In fact, so excited was I to finally receive my Phantom that I decided to do something no has ever thought of before, do an unboxing video of opening my new obsession. I decided to include demos of some of the ice made with the Phantom, so this may be the first unboxing video ever shot over the course of four days. In hopes of getting you to watch it all, I've broken it down into three posts and four videos. The Phantom is Wintersmiths' newest and largest clear ice rig. It can make six huge cubes or seven luscious spheres of crystal clear ice (along with other shapes). It consists of a large vacuum insulated stainless steel barrel and several different available molds, and uses top-down directional freezing to produce a final product of nearly astounding quality. It is far and away the best final product of any ice rig I have purchased or made myself. So, take a look at the unboxing portion of my weekend here. Videos of my first batch of ice (spheres) and second (large cubes) will follow in the subsequent posts. < You can learn more about the Phantom at Wintersmiths' website. The box I received will retail for $245 when it begins shipping for new orders. If you have the freezer space, its worth every penny. Other posts in this series: Large Sphere Tray Loading and OpeningLarge Cube Demoabc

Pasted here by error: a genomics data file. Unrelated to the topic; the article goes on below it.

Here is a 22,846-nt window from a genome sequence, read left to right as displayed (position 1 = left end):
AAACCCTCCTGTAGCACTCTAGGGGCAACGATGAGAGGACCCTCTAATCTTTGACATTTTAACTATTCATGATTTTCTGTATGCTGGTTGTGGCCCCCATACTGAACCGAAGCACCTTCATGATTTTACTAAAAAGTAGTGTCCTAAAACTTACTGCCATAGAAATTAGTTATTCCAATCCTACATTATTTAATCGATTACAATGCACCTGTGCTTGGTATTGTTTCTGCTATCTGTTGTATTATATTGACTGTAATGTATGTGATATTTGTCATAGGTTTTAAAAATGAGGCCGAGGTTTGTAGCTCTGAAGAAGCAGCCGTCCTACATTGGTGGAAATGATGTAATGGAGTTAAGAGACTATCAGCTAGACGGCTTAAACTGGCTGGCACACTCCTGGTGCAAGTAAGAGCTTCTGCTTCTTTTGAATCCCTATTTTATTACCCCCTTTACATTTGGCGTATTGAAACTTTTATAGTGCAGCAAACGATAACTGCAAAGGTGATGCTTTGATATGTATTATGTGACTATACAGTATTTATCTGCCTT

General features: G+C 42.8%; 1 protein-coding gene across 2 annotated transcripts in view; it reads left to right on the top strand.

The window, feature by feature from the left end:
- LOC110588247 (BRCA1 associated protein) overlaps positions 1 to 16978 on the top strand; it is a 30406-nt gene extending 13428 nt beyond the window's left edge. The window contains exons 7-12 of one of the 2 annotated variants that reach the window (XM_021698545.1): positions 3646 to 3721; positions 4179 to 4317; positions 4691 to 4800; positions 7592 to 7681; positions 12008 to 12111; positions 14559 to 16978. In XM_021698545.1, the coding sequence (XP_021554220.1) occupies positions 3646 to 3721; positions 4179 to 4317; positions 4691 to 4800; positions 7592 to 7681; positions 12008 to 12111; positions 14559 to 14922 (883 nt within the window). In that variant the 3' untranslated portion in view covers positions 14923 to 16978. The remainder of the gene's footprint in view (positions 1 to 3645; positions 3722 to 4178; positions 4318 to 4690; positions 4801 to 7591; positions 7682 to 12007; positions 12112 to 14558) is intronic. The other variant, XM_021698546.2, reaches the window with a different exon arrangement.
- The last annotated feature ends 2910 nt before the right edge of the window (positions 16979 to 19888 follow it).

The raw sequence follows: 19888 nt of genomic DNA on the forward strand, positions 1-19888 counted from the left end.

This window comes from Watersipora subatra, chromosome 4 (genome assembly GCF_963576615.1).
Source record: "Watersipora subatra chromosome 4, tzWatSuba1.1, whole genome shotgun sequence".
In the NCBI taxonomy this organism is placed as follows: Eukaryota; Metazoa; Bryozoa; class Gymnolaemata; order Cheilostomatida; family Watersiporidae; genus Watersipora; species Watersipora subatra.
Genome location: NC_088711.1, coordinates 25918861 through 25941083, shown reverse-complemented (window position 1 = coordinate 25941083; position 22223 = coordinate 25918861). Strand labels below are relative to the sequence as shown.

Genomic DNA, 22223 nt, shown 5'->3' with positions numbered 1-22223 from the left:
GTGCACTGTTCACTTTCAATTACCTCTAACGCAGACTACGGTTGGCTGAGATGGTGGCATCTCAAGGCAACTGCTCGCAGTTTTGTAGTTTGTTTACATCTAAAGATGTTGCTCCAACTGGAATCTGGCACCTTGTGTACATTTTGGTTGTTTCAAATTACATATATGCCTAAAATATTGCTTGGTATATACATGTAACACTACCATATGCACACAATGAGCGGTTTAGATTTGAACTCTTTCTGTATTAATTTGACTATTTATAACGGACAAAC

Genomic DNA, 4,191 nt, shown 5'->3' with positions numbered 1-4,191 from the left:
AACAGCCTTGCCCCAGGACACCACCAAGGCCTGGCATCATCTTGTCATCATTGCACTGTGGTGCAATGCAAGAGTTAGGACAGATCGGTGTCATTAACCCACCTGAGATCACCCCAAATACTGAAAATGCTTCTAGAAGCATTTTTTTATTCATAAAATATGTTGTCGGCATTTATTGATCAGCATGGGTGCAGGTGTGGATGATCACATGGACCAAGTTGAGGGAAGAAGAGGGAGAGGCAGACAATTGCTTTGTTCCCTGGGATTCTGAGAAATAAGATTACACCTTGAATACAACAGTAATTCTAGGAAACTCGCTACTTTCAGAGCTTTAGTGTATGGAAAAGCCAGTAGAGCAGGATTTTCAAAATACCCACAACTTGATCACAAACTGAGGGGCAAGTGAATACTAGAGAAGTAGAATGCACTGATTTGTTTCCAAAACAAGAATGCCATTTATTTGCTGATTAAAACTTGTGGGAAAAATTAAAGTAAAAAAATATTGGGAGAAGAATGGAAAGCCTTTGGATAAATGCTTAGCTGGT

Ice
Recipes
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tiki

Tiki “Drink”: Missionary at the Stake

Missionary-at-the-Stake One of the many multifarious advantages of having a Wife is that they periodically buy you things that you were previously unaware that you could not live without. Being married for twenty-seven years now, this advantage has come into play for me too many times to count. The latest exemplar occurred just a few weeks ago. It reconfirms my basic assertion that when it comes to wives, if you have the means, I highly recommend picking one up. [caption id="attachment_11323" align="aligncenter" width="1440"]If you don't get the reference, God help you... And get off my lawn, while you are at it. If you don't get the reference, God help you...